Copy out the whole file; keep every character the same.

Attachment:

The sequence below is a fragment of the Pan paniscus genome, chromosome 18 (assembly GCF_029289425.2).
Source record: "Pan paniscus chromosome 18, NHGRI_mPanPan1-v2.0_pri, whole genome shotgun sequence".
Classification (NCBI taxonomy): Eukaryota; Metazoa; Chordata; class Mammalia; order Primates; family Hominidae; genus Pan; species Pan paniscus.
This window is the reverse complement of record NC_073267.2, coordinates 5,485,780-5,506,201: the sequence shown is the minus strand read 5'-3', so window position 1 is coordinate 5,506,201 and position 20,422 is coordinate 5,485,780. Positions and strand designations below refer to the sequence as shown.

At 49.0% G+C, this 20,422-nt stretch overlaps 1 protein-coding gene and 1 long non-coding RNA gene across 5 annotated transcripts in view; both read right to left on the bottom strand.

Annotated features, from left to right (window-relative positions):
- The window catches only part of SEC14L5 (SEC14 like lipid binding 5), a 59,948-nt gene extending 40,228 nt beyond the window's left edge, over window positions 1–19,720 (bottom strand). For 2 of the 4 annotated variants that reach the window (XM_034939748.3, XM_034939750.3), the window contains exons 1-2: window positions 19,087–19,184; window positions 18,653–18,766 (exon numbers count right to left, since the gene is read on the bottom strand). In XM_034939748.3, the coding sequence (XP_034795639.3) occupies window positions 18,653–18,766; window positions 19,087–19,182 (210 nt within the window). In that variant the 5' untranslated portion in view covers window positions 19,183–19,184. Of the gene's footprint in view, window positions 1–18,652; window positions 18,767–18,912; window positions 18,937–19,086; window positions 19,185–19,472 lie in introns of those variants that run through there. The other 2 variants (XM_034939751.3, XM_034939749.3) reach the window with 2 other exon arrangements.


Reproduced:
The sequence below is a fragment of the Pan paniscus genome, chromosome 18 (assembly GCF_029289425.2).
Source record: "Pan paniscus chromosome 18, NHGRI_mPanPan1-v2.0_pri, whole genome shotgun sequence".
Classification (NCBI taxonomy): Eukaryota; Metazoa; Chordata; class Mammalia; order Primates; family Hominidae; genus Pan; species Pan paniscus.
This window is the reverse complement of record NC_073267.2, coordinates 5,485,780-5,506,201: the sequence shown is the minus strand read 5'-3', so window position 1 is coordinate 5,506,201 and position 20,422 is coordinate 5,485,780. Positions and strand designations below refer to the sequence as shown.

At 49.0% G+C, this 20,422-nt stretch overlaps 1 protein-coding gene and 1 long non-coding RNA gene across 5 annotated transcripts in view; both read right to left on the bottom strand.

Annotated features, from left to right (window-relative positions):
- The window catches only part of SEC14L5 (SEC14 like lipid binding 5), a 59,948-nt gene extending 40,228 nt beyond the window's left edge, over window positions 1–19,720 (bottom strand). For 2 of the 4 annotated variants that reach the window (XM_034939748.3, XM_034939750.3), the window contains exons 1-2: window positions 19,087–19,184; window positions 18,653–18,766 (exon numbers count right to left, since the gene is read on the bottom strand). In XM_034939748.3, the coding sequence (XP_034795639.3) occupies window positions 18,653–18,766; window positions 19,087–19,182 (210 nt within the window). In that variant the 5' untranslated portion in view covers window positions 19,183–19,184. Of the gene's footprint in view, window positions 1–18,652; window positions 18,767–18,912; window positions 18,937–19,086; window positions 19,185–19,472 lie in introns of those variants that run through there. The other 2 variants (XM_034939751.3, XM_034939749.3) reach the window with 2 other exon arrangements.